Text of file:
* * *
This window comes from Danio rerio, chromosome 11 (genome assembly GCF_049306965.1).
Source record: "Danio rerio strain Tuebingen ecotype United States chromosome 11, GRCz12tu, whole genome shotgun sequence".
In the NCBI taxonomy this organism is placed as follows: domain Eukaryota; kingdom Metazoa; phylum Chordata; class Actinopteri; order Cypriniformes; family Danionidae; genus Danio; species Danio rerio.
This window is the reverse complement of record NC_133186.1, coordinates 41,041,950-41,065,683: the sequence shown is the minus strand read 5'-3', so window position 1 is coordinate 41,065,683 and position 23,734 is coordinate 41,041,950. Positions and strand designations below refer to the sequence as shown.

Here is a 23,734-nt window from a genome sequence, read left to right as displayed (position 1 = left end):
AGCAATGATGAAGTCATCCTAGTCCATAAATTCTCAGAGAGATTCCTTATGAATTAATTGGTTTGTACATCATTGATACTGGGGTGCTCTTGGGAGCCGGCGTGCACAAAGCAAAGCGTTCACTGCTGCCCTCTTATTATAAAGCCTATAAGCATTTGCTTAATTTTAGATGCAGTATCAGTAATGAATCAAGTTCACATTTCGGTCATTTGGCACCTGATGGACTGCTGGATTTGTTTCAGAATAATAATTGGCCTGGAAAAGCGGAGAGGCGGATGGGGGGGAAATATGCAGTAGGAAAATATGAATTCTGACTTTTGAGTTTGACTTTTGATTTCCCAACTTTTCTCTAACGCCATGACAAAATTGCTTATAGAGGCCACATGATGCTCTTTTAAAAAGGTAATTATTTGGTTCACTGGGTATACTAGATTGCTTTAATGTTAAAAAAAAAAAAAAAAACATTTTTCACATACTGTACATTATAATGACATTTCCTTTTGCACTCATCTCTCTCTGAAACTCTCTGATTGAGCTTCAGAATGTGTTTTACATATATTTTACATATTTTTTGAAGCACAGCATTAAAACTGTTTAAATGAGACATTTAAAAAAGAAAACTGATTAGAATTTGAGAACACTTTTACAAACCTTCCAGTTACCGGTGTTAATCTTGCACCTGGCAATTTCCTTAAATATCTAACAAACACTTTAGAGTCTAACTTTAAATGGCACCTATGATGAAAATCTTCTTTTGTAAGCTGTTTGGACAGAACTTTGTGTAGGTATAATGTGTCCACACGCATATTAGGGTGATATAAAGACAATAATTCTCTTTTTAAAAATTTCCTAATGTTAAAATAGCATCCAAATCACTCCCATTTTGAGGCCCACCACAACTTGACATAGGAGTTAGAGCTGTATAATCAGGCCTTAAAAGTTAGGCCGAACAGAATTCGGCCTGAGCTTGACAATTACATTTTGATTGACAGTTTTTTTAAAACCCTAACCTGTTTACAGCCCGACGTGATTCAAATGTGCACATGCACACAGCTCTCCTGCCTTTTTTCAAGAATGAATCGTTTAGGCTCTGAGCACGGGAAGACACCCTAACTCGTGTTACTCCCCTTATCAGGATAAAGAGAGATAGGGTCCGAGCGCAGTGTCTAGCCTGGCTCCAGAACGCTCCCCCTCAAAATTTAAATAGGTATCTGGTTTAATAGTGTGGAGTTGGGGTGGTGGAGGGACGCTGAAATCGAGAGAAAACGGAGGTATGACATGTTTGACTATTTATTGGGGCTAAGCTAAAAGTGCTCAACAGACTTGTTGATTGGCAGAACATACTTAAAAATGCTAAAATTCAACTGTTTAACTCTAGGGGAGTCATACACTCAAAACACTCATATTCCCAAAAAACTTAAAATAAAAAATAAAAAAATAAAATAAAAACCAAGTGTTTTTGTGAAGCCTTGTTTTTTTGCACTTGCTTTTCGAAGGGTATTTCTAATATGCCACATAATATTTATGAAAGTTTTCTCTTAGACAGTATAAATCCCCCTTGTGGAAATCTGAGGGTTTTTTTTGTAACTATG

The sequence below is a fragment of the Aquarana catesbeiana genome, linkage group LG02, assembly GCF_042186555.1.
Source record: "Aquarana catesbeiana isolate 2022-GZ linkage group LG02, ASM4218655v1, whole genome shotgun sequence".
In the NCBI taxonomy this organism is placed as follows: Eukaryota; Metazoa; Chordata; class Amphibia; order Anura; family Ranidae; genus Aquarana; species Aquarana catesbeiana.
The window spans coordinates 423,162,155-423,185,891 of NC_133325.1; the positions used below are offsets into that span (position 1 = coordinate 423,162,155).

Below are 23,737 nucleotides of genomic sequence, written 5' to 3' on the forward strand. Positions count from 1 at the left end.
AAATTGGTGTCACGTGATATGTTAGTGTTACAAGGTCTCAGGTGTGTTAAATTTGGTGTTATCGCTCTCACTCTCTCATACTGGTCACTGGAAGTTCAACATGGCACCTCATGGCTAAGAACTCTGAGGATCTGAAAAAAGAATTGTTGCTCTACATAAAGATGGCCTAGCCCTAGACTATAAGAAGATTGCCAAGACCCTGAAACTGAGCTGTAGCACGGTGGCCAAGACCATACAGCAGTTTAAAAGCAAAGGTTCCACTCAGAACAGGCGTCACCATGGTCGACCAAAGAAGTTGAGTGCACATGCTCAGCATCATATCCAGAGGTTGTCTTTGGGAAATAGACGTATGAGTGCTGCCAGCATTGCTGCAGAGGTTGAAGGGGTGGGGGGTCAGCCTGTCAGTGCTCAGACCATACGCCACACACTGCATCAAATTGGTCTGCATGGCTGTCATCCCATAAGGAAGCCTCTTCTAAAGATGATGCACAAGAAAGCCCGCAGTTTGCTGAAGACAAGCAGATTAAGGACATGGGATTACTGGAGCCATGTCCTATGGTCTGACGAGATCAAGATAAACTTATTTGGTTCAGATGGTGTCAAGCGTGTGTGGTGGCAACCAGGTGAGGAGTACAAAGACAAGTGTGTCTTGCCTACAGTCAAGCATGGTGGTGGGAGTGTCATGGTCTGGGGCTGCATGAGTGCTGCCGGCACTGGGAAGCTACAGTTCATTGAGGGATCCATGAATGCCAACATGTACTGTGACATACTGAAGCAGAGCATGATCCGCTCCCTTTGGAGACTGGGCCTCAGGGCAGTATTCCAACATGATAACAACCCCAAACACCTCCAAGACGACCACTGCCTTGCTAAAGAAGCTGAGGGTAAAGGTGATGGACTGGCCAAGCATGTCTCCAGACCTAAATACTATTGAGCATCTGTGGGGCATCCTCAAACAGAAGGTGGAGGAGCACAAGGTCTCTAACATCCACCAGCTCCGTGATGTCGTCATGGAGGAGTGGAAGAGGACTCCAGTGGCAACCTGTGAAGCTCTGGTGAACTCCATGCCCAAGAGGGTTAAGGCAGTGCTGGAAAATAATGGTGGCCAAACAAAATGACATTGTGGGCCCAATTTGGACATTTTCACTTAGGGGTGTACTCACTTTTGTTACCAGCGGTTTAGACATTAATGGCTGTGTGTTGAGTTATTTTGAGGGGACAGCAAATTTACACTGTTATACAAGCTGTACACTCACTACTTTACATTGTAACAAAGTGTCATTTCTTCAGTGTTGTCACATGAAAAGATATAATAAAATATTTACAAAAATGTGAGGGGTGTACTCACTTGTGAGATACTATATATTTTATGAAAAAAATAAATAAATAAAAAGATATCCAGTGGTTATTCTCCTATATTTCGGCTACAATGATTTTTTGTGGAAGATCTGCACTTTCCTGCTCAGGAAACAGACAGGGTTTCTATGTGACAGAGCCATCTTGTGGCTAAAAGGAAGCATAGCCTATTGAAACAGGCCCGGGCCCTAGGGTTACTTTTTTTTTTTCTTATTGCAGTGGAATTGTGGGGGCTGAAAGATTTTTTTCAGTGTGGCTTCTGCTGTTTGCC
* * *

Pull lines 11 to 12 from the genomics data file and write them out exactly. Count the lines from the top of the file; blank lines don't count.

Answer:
Below are 23,737 nucleotides of genomic sequence, written 5' to 3' on the forward strand. Positions count from 1 at the left end.
AAATTGGTGTCACGTGATATGTTAGTGTTACAAGGTCTCAGGTGTGTTAAATTTGGTGTTATCGCTCTCACTCTCTCATACTGGTCACTGGAAGTTCAACATGGCACCTCATGGCTAAGAACTCTGAGGATCTGAAAAAAGAATTGTTGCTCTACATAAAGATGGCCTAGCCCTAGACTATAAGAAGATTGCCAAGACCCTGAAACTGAGCTGTAGCACGGTGGCCAAGACCATACAGCAGTTTAAAAGCAAAGGTTCCACTCAGAACAGGCGTCACCATGGTCGACCAAAGAAGTTGAGTGCACATGCTCAGCATCATATCCAGAGGTTGTCTTTGGGAAATAGACGTATGAGTGCTGCCAGCATTGCTGCAGAGGTTGAAGGGGTGGGGGGTCAGCCTGTCAGTGCTCAGACCATACGCCACACACTGCATCAAATTGGTCTGCATGGCTGTCATCCCATAAGGAAGCCTCTTCTAAAGATGATGCACAAGAAAGCCCGCAGTTTGCTGAAGACAAGCAGATTAAGGACATGGGATTACTGGAGCCATGTCCTATGGTCTGACGAGATCAAGATAAACTTATTTGGTTCAGATGGTGTCAAGCGTGTGTGGTGGCAACCAGGTGAGGAGTACAAAGACAAGTGTGTCTTGCCTACAGTCAAGCATGGTGGTGGGAGTGTCATGGTCTGGGGCTGCATGAGTGCTGCCGGCACTGGGAAGCTACAGTTCATTGAGGGATCCATGAATGCCAACATGTACTGTGACATACTGAAGCAGAGCATGATCCGCTCCCTTTGGAGACTGGGCCTCAGGGCAGTATTCCAACATGATAACAACCCCAAACACCTCCAAGACGACCACTGCCTTGCTAAAGAAGCTGAGGGTAAAGGTGATGGACTGGCCAAGCATGTCTCCAGACCTAAATACTATTGAGCATCTGTGGGGCATCCTCAAACAGAAGGTGGAGGAGCACAAGGTCTCTAACATCCACCAGCTCCGTGATGTCGTCATGGAGGAGTGGAAGAGGACTCCAGTGGCAACCTGTGAAGCTCTGGTGAACTCCATGCCCAAGAGGGTTAAGGCAGTGCTGGAAAATAATGGTGGCCAAACAAAATGACATTGTGGGCCCAATTTGGACATTTTCACTTAGGGGTGTACTCACTTTTGTTACCAGCGGTTTAGACATTAATGGCTGTGTGTTGAGTTATTTTGAGGGGACAGCAAATTTACACTGTTATACAAGCTGTACACTCACTACTTTACATTGTAACAAAGTGTCATTTCTTCAGTGTTGTCACATGAAAAGATATAATAAAATATTTACAAAAATGTGAGGGGTGTACTCACTTGTGAGATACTATATATTTTATGAAAAAAATAAATAAATAAAAAGATATCCAGTGGTTATTCTCCTATATTTCGGCTACAATGATTTTTTGTGGAAGATCTGCACTTTCCTGCTCAGGAAACAGACAGGGTTTCTATGTGACAGAGCCATCTTGTGGCTAAAAGGAAGCATAGCCTATTGAAACAGGCCCGGGCCCTAGGGTTACTTTTTTTTTTTCTTATTGCAGTGGAATTGTGGGGGCTGAAAGATTTTTTTCAGTGTGGCTTCTGCTGTTTGCC